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South Dakota Gov. Kristi Noem is one of the GOP’s most popular politicians. At 50 years old and running for re-election this fall against Democrat Jamie Smith, she’s expected to win a second term. And many believe after the governor’s mansion, she’ll become a candidate for the White House.
Noem has gained popularity with Republicans nationwide for her conservative bonafides. She refused to impose severe lockdowns during the COVID-19 pandemic, tried to pass a ban on abortion from the moment a fetal heartbeat is detected (it was blocked by legislators in her own party), strongly advocated for the Keystone Pipeline, and signed a bill banning transgender athletes from competing in high school and college girls’ sports.
She’s also an outspoken supporter of Donald Trump.
Last week, she published her memoir, “Not My First Rodeo: Lessons from the Heartland,” giving readers (and voters) a look at the life that made her who she is.
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Most of Noem’s life has been about three things: faith, family, and farming. Born and raised on a ranch, Noem describes a childhood that was rich with life lessons about self-starting, working hard, having grit, trusting God, appreciating the land, and loving thy neighbor. The corollaries from her ranching life to her political life are too obvious to miss.
No figure seems to loom larger over Noem than her father, Ron Arnold, whom she writes about with deep reverence and adoration. “Growing up with a father like mine was challenging, exciting, exasperating, and inspiring,” she writes. Her book is full of stories to prove it.
But when Noem was 22-years old and eight months pregnant with her first child, Ron Arnold died in a truly harrowing farming accident. “Dad was buried alive underneath tons of cold, damp corn,” she recalls in a jaw-dropping and heart-wrenching telling of the event.
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That tragedy became a defining moment in her life. “I vowed to never waste my time on things that do not ultimately matter,” she writes about the aftermath of his death. “I would live every day with purpose. I aimed to serve my family, my neighbors, my state, and my country in any way I could.”
With her father gone, it was up to Noem to keep the farm running; in learning how to do that, she unknowingly began her political journey.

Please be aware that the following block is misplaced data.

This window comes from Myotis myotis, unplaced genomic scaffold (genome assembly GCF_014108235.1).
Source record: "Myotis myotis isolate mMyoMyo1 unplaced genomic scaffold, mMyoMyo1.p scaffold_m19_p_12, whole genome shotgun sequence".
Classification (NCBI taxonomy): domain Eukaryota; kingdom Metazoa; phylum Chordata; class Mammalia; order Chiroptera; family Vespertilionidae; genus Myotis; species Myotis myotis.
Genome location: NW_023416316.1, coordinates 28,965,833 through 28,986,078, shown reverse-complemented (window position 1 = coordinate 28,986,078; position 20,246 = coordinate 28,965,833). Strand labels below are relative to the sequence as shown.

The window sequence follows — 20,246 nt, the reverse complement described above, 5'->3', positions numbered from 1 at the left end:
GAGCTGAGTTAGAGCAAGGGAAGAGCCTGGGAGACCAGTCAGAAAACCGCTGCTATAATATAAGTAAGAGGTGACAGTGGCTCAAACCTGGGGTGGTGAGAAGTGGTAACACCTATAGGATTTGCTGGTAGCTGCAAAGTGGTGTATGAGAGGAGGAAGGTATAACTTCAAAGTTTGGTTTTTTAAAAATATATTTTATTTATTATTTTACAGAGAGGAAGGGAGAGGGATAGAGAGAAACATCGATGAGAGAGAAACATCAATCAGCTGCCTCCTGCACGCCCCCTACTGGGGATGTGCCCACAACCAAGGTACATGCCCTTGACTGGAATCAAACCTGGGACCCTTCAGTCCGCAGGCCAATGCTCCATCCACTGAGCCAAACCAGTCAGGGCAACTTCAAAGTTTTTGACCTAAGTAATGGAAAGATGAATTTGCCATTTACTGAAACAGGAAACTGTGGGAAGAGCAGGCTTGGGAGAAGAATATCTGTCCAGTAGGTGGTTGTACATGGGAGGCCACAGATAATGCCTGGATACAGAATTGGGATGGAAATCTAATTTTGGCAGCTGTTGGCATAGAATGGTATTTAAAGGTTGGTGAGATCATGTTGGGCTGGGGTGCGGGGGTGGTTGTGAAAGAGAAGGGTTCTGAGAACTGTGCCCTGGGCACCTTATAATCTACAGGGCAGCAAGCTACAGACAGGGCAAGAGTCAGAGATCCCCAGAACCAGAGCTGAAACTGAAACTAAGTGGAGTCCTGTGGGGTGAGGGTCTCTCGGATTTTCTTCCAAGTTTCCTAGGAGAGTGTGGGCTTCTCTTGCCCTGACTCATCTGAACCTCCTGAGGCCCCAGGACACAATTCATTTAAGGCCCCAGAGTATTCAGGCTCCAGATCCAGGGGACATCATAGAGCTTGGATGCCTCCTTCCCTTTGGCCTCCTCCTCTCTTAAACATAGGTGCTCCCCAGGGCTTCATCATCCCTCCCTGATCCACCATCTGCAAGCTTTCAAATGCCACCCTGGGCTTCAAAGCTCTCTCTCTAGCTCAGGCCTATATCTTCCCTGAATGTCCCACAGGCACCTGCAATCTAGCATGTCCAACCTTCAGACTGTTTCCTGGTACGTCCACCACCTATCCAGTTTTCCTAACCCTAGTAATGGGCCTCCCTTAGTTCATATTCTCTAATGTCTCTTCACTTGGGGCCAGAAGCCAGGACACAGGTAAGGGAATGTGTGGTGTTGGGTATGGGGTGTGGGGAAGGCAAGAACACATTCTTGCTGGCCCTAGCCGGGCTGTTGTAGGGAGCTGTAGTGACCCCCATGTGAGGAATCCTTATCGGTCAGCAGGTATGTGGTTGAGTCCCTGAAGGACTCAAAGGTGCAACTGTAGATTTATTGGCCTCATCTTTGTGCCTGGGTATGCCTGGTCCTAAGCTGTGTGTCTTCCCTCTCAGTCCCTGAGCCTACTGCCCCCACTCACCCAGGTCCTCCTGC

“People ask how I got involved in government and politics, it was because of that tragic situation,” Noem told Fox News Digital in an interview. “My dad had consistently said ‘we don’t complain about things, we fix them.; when I lost him and almost lost everything, it made me start showing up and getting involved in policies that really do, tragically, crush families.”
She started attending farm policy meetings and got to know her state’s senator, former Democratic Sen. Tom Daschle, who invited her to attend an annual meeting meant to recruit and train South Dakota’s future leaders. “I knew the goal was to get me to run for office as a Democrat,” she writes.
Run she did in 2006, as a Republican for the state legislature. She won, and after serving for four years, she ran for and was elected to the U.S. Congress. In her book, Noem recounts the enormous pressure Republicans in and out of her state put on her to seek national office, and the difficult, prayerful process she and her family went through to get on board. It’s clear from Noem’s writing that she believes running for Congress was part of God’s plan.
“I am worried about us being disobedient to what God may be asking us to do,” she remembers telling her husband as they struggled with the decision.
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Once she got to Washington, much of Noem’s energy was spent advocating for federal agriculture policies that protected American farmers. In her book, she writes passionately about the importance of getting those policies right:
“Control of our food supply is a critical national security issue. … Having thousands of farmers in each state — instead of just a handful — ensures more competition and lower prices for Americans. Small farmers are just as valuable as large farmers, and they deserve a level playing field. … [W]e need to keep our domestic food industry diversified and not allow consolidation to occur to such a degree that we lose all of our family farms and have one large corporation or interest control the production of our food.”
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Noem served in Congress during the Tea Party era when all spending measures were highly scrutinized. In that environment, passing the farm bill was unusually difficult. Noem tells the story of having to publicly castigate then-Majority Leader Eric Cantor on the House Floor to move the bill forward. He reprimanded her in his office afterwards, but she writes about that episode with discernible pride.
After eight years in Washington, Noem was ready to go home and in 2018, she became the first female Governor of South Dakota. She writes that Donald Trump’s 2016 election gave her the greenlight she needed to make that decision: “I could return home now and do so confident that South Dakotans had a champion in the White House.”
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